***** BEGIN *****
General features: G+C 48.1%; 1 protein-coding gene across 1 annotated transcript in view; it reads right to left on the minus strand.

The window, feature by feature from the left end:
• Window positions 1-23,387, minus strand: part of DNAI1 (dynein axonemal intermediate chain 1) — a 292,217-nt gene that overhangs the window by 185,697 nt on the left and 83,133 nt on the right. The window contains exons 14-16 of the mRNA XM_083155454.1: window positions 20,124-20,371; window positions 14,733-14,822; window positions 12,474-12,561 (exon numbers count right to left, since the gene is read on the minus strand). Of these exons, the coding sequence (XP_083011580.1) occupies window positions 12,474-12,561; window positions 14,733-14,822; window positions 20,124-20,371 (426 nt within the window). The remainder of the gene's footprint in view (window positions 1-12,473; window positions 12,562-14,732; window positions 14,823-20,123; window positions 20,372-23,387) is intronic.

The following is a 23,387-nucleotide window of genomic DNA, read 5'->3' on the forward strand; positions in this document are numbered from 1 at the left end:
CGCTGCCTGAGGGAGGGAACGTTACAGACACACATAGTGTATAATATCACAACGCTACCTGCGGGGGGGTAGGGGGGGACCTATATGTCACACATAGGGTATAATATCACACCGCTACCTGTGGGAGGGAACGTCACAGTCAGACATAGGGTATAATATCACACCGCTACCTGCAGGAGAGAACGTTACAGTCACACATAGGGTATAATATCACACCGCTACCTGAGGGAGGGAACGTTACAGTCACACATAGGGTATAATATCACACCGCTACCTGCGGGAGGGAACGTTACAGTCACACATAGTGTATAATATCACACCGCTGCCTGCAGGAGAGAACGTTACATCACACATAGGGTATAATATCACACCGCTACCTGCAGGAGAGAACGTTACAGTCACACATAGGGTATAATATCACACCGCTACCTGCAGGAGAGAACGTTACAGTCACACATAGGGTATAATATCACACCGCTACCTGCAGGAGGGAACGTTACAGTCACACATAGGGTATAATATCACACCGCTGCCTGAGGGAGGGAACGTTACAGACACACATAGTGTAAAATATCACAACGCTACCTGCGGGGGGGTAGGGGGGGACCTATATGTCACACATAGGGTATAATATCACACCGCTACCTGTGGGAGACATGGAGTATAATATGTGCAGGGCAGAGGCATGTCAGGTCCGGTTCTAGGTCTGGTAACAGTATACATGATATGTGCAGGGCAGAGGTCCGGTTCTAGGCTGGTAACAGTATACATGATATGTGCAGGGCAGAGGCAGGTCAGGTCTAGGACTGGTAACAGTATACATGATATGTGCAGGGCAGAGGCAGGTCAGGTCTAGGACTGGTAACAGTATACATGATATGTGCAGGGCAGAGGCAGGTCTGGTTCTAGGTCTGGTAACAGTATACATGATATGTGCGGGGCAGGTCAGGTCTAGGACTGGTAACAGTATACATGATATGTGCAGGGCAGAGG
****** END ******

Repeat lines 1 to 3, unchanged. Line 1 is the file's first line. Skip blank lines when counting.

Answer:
General features: G+C 48.1%; 1 protein-coding gene across 1 annotated transcript in view; it reads right to left on the minus strand.

The window, feature by feature from the left end:
• Window positions 1-23,387, minus strand: part of DNAI1 (dynein axonemal intermediate chain 1) — a 292,217-nt gene that overhangs the window by 185,697 nt on the left and 83,133 nt on the right. The window contains exons 14-16 of the mRNA XM_083155454.1: window positions 20,124-20,371; window positions 14,733-14,822; window positions 12,474-12,561 (exon numbers count right to left, since the gene is read on the minus strand). Of these exons, the coding sequence (XP_083011580.1) occupies window positions 12,474-12,561; window positions 14,733-14,822; window positions 20,124-20,371 (426 nt within the window). The remainder of the gene's footprint in view (window positions 1-12,473; window positions 12,562-14,732; window positions 14,823-20,123; window positions 20,372-23,387) is intronic.